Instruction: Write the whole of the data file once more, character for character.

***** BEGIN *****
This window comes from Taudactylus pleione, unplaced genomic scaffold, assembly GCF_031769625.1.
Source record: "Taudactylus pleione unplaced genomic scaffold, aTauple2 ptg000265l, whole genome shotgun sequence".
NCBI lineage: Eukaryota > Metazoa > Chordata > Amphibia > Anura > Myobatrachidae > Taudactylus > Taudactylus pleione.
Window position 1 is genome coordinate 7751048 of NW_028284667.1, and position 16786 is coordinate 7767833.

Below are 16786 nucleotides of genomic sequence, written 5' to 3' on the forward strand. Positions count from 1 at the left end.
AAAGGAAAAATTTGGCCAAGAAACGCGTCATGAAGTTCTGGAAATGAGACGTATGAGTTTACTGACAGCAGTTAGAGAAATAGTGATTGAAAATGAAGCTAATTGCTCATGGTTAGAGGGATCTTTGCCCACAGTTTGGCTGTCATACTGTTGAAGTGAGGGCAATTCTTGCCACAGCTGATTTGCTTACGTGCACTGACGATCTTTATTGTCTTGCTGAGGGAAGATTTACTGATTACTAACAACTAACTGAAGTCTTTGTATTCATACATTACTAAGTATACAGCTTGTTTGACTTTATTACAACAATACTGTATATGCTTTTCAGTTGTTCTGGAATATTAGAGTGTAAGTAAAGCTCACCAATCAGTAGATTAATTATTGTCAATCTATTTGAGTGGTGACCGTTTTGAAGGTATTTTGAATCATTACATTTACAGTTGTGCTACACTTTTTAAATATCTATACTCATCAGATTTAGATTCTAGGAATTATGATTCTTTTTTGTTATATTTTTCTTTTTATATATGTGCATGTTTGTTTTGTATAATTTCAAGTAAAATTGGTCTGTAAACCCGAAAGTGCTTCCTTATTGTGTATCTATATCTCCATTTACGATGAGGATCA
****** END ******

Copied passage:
This window comes from Taudactylus pleione, unplaced genomic scaffold, assembly GCF_031769625.1.
Source record: "Taudactylus pleione unplaced genomic scaffold, aTauple2 ptg000265l, whole genome shotgun sequence".
NCBI lineage: Eukaryota > Metazoa > Chordata > Amphibia > Anura > Myobatrachidae > Taudactylus > Taudactylus pleione.
Window position 1 is genome coordinate 7751048 of NW_028284667.1, and position 16786 is coordinate 7767833.

Below are 16786 nucleotides of genomic sequence, written 5' to 3' on the forward strand. Positions count from 1 at the left end.
AAAGGAAAAATTTGGCCAAGAAACGCGTCATGAAGTTCTGGAAATGAGACGTATGAGTTTACTGACAGCAGTTAGAGAAATAGTGATTGAAAATGAAGCTAATTGCTCATGGTTAGAGGGATCTTTGCCCACAGTTTGGCTGTCATACTGTTGAAGTGAGGGCAATTCTTGCCACAGCTGATTTGCTTACGTGCACTGACGATCTTTATTGTCTTGCTGAGGGAAGATTTACTGATTACTAACAACTAACTGAAGTCTTTGTATTCATACATTACTAAGTATACAGCTTGTTTGACTTTATTACAACAATACTGTATATGCTTTTCAGTTGTTCTGGAATATTAGAGTGTAAGTAAAGCTCACCAATCAGTAGATTAATTATTGTCAATCTATTTGAGTGGTGACCGTTTTGAAGGTATTTTGAATCATTACATTTACAGTTGTGCTACACTTTTTAAATATCTATACTCATCAGATTTAGATTCTAGGAATTATGATTCTTTTTTGTTATATTTTTCTTTTTATATATGTGCATGTTTGTTTTGTATAATTTCAAGTAAAATTGGTCTGTAAACCCGAAAGTGCTTCCTTATTGTGTATCTATATCTCCATTTACGATGAGGATCA